Wednesday, February 14, 2018

Praxis Center | Myths about Teachers: We Need More Police in Our Public Schools |

Praxis Center | Myths about Teachers: We Need More Police in Our Public Schools |

How Unions Protect Help Immigrants Resist Deportations

HOW UNIONS HELP IMMIGRANTS RESIST DEPORTATIONS
By David Bacon
The American Prospect, February 13, 2018
https://davidbaconrealitycheck.blogspot.com/2018/02/how-unions-help-immigrants-resist.html
http://prospect.org/article/how-unions-help-immigrants-resist-deportations



In San Francisco janitors and other workers support AB 450, a bill to protect workers during immigration raids and enforcement actions.


Labor historian Fred Glass, looking at the impact of immigration on California's labor movement, notes that many immigrants have arrived in the state with a long history of labor and left-wing activism. Unions have then called on that history and consciousness to aid in organizing drives among janitors, farm workers, hotel housekeepers, and others. "Because the labor movement has understood this fact and designed its efforts around it," he argues, "California's unionization rate remains at 16 percent while the national average is 11 percent." The state has 2.55 million union members, far more than any other.

To union leaders, that's also one explanation-in addition to the state designating itself as a sanctuary-for the announcement by the Trump administration that it is targeting California for intensive workplace immigration enforcement. "It's obvious retaliation for California standing up for immigrants," charges Wei-Ling Huber, president of UNITE HERE Local 2850, the hotel union in the East and North San Francisco Bay Area. "Its purpose is to create a climate of fear among immigrant workers in general, and to attack the unions that have defended them."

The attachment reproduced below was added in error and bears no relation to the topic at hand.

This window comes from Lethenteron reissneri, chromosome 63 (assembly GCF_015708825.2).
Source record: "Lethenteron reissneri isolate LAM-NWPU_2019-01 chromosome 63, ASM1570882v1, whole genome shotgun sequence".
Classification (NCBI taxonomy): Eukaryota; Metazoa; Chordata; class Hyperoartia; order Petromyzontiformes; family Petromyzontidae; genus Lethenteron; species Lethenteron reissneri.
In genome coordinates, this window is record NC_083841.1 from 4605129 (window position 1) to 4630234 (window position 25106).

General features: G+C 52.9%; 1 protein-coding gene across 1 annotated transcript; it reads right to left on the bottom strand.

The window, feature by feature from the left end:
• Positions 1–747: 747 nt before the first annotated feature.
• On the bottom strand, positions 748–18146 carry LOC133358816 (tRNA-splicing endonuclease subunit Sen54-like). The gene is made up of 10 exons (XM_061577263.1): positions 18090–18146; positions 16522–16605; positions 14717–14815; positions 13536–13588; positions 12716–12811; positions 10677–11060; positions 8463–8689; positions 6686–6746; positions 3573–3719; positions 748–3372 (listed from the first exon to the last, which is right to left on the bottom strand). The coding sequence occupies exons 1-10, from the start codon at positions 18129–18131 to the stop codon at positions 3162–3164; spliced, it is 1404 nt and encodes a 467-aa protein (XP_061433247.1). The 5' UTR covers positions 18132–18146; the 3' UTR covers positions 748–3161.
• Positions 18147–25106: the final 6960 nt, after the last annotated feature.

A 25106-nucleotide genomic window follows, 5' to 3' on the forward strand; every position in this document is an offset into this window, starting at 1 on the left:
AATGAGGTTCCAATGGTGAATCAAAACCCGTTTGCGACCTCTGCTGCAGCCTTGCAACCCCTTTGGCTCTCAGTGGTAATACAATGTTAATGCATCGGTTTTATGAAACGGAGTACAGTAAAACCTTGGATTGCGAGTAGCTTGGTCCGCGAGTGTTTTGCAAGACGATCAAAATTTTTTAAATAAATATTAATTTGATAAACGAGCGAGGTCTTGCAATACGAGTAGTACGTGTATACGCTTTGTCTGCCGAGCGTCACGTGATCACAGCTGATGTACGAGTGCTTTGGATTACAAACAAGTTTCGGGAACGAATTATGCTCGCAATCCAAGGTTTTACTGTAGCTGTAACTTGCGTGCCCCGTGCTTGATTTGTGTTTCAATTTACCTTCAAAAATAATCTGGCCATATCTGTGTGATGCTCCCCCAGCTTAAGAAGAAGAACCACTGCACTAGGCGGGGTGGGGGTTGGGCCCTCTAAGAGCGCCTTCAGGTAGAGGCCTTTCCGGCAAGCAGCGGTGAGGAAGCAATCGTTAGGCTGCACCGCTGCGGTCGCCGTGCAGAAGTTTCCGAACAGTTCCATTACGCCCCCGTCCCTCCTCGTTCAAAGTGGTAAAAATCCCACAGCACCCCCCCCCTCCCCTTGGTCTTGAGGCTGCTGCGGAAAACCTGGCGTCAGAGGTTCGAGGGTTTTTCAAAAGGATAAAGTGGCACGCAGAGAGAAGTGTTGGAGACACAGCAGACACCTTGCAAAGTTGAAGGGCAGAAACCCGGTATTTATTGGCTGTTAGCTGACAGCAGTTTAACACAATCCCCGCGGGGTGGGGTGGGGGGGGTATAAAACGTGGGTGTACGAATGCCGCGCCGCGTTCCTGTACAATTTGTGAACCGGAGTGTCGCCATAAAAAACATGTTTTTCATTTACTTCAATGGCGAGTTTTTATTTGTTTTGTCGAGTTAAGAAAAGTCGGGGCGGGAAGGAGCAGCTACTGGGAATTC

Last fall the state legislature passed a series of bills intended to protect immigrants, especially immigrant workers. One bars police from asking about immigration status and from participating in immigration enforcement actions with federal agents. A second requires warrants before employers can give agents access to workplaces and records of workers' immigration status.

Sunday, February 11, 2018

'Trump, the Truth, and MS 13

When President Trump spoke during his State of the Union address about tightening immigration laws to keep out members of MS-13, the violent transnational street gang, many Angelenos working with former gang members raised their eyebrows at one omission: MS-13 was formed in Central Los Angeles, not Central America as the president suggested. 
Jorja Leap, a University of California Los Angeles anthropologist, lamented the common misconception that MS-13 was brought to the United States from El Salvador. The group was in fact able to thrive in the 1980s amid the intense poverty in Los Angeles. 
MS-13, she said, took advantage of a social situation in which young people had experienced abuse, trauma or social isolation in the United States, not abroad. MS-13’s brand of violence then spread back to Central America, exported by immigrants in the United States who were deported. Its leadership, such as it is, is based in El Salvador and most of its members are there. 
“Any gang is opportunistic. They go where the population is vulnerable,” Dr. Leap said, pointing out MS-13 has particularly terrorized the immigrant community. “They stick to the communities where they can intimidate, where they can abuse and blindside people.”